Customer Segmentation Pyramid discussed above

Segmentation Pyramid


There is a phenomenal report from Key Bank called SaaS Public Company Reporting Metrics. In this report, they studied over 105 companies that were going IPO and looked at how they were capturing the metrics of their renewal/retention rates. What they found is that there was no consistent method for calculating retention and churn metrics.

If you look at the metric formula, you will see that there were unique calculations and some creative calculations taking place. Some were designed to make their performance look better than what it really was, and some were just reporting the facts. If your company is going to purchase another company, pay close attention to their renewal metrics so that you can get the whole picture about the customers you are about to acquire.

If you have access to an analytics team, have them run the renewal metrics of the acquisition candidate company with the metrics formula that your company uses. This will ensure that when the customers come over to your business, the story is the same. You don’t want to be in a situation where the acquisition candidate company has a retention metric of 99% and then when you port them over into your company, you see that their retention metric is actually 86% because of the way each company calculates retention.

If there are churn issues, this means that there are adoption issues. So all of your questions and investigations need to be focused on the motions of adoption and where there are problems in their segmentation pyramid.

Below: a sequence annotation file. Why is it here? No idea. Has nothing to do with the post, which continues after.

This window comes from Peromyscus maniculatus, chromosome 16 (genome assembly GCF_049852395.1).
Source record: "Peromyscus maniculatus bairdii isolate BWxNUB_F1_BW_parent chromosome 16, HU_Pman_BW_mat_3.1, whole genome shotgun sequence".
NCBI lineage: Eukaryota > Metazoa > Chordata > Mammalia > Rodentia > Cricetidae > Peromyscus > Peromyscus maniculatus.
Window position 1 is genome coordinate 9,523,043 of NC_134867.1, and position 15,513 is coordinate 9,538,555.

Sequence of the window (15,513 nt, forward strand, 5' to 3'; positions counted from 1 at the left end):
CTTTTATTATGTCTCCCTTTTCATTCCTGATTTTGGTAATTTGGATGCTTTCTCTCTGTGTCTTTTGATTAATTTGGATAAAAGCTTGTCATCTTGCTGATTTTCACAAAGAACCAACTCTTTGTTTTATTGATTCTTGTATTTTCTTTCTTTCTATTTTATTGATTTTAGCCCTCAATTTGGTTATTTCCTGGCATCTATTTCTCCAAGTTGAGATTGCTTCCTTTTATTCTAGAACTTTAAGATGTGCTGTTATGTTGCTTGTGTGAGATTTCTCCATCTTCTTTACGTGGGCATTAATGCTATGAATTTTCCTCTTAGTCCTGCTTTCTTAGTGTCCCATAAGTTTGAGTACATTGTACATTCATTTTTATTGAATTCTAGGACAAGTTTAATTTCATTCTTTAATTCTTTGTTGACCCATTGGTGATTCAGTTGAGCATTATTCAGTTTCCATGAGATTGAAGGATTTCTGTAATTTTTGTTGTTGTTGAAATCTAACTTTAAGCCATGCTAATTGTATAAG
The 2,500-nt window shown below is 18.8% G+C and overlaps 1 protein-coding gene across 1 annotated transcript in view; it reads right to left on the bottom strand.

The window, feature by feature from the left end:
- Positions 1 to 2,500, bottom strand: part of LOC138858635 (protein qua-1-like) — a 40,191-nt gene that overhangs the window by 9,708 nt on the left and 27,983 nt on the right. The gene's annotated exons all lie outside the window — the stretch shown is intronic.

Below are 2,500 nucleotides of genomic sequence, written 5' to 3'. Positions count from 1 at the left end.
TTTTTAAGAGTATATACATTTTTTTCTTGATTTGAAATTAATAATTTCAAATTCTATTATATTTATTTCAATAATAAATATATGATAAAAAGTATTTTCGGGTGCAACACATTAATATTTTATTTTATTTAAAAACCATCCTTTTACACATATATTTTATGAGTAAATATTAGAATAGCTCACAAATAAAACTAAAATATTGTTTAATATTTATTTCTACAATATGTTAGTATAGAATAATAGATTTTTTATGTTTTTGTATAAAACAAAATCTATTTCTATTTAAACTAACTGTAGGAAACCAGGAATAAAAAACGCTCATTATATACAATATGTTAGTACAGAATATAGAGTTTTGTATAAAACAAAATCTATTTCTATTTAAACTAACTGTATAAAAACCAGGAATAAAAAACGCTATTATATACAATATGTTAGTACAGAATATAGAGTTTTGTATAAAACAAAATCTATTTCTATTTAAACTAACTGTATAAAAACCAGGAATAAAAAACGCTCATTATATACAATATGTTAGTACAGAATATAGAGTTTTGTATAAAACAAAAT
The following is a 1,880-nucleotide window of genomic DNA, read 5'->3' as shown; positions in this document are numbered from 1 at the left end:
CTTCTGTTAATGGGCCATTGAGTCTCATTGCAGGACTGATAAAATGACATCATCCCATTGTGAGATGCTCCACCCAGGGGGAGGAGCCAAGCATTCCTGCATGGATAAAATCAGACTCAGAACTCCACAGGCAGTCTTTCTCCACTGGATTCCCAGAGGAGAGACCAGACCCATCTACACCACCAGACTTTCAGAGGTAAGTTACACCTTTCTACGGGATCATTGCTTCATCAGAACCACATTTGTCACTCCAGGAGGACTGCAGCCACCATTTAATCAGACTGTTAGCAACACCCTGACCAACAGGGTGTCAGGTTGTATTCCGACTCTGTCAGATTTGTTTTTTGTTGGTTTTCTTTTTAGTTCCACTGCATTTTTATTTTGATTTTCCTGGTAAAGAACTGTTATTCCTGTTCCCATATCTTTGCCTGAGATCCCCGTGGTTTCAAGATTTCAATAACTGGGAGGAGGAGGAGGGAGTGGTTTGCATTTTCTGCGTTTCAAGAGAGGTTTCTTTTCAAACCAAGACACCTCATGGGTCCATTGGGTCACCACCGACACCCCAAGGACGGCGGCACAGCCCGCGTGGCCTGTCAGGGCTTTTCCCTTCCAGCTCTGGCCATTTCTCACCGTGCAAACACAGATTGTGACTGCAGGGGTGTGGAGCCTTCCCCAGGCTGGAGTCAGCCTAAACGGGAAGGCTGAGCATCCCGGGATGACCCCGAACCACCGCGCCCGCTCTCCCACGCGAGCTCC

#3 - Align and Develop the Charters

If your team’s charters are one of the three Building Blocks of Customer Success, then it is critical to know how the Customer Success team is aligned. Some questions to consider include:
  • Are they focused only on Adoption? Or does their responsibility also include the Expansion and Retention Charters?
  • If they have the charter of expansion, what does that mean? 
  • Do they only have responsibility for lead generation, and how does that align with your team or your sales team? Or does their expansion remit also include upsell and cross-sell activities? Again, how does that align with your organization?  
The same is true of the retention charter.  
  • Do the customer success managers own the renewal or does that belong to sales or a renewals specialist team?  
All of these need to be identified so that you as the customer success leader can understand how this aligns with your current team.

Now that you are informed and aware, developing a plan for training will be important. If there are differences between the charters and the teams, then it will be imperative to develop training plans to ensure that motions of adoption, or expansion, or retention or all of the above are provided. If both teams are equal in charter responsibilities, then this step can be skipped. Or if both teams will run autonomously from each other, then training may only need to take place with you as the executive.